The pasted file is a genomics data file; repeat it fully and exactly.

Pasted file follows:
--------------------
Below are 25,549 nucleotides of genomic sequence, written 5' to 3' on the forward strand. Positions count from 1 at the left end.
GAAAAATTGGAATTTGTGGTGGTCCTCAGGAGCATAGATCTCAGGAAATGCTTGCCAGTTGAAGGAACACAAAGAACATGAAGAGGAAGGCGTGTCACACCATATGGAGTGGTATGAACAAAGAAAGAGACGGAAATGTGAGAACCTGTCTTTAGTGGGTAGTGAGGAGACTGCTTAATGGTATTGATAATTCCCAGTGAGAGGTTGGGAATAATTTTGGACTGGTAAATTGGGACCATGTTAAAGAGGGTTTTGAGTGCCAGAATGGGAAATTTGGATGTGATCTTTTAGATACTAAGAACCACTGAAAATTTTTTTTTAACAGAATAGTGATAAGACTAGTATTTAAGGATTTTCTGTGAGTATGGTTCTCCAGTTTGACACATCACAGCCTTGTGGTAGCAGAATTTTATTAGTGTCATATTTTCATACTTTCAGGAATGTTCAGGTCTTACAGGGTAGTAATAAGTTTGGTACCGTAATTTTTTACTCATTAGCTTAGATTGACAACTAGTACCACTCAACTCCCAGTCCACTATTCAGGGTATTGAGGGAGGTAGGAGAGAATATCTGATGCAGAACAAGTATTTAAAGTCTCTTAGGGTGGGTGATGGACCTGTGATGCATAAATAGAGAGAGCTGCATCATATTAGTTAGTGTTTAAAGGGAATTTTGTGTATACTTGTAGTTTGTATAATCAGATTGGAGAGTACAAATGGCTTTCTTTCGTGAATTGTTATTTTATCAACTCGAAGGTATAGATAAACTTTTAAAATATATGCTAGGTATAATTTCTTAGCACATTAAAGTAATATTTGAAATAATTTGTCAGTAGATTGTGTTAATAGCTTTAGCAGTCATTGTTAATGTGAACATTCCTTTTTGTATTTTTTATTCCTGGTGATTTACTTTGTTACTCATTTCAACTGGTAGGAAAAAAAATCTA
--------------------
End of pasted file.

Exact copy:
Below are 25,549 nucleotides of genomic sequence, written 5' to 3' on the forward strand. Positions count from 1 at the left end.
GAAAAATTGGAATTTGTGGTGGTCCTCAGGAGCATAGATCTCAGGAAATGCTTGCCAGTTGAAGGAACACAAAGAACATGAAGAGGAAGGCGTGTCACACCATATGGAGTGGTATGAACAAAGAAAGAGACGGAAATGTGAGAACCTGTCTTTAGTGGGTAGTGAGGAGACTGCTTAATGGTATTGATAATTCCCAGTGAGAGGTTGGGAATAATTTTGGACTGGTAAATTGGGACCATGTTAAAGAGGGTTTTGAGTGCCAGAATGGGAAATTTGGATGTGATCTTTTAGATACTAAGAACCACTGAAAATTTTTTTTTAACAGAATAGTGATAAGACTAGTATTTAAGGATTTTCTGTGAGTATGGTTCTCCAGTTTGACACATCACAGCCTTGTGGTAGCAGAATTTTATTAGTGTCATATTTTCATACTTTCAGGAATGTTCAGGTCTTACAGGGTAGTAATAAGTTTGGTACCGTAATTTTTTACTCATTAGCTTAGATTGACAACTAGTACCACTCAACTCCCAGTCCACTATTCAGGGTATTGAGGGAGGTAGGAGAGAATATCTGATGCAGAACAAGTATTTAAAGTCTCTTAGGGTGGGTGATGGACCTGTGATGCATAAATAGAGAGAGCTGCATCATATTAGTTAGTGTTTAAAGGGAATTTTGTGTATACTTGTAGTTTGTATAATCAGATTGGAGAGTACAAATGGCTTTCTTTCGTGAATTGTTATTTTATCAACTCGAAGGTATAGATAAACTTTTAAAATATATGCTAGGTATAATTTCTTAGCACATTAAAGTAATATTTGAAATAATTTGTCAGTAGATTGTGTTAATAGCTTTAGCAGTCATTGTTAATGTGAACATTCCTTTTTGTATTTTTTATTCCTGGTGATTTACTTTGTTACTCATTTCAACTGGTAGGAAAAAAAATCTA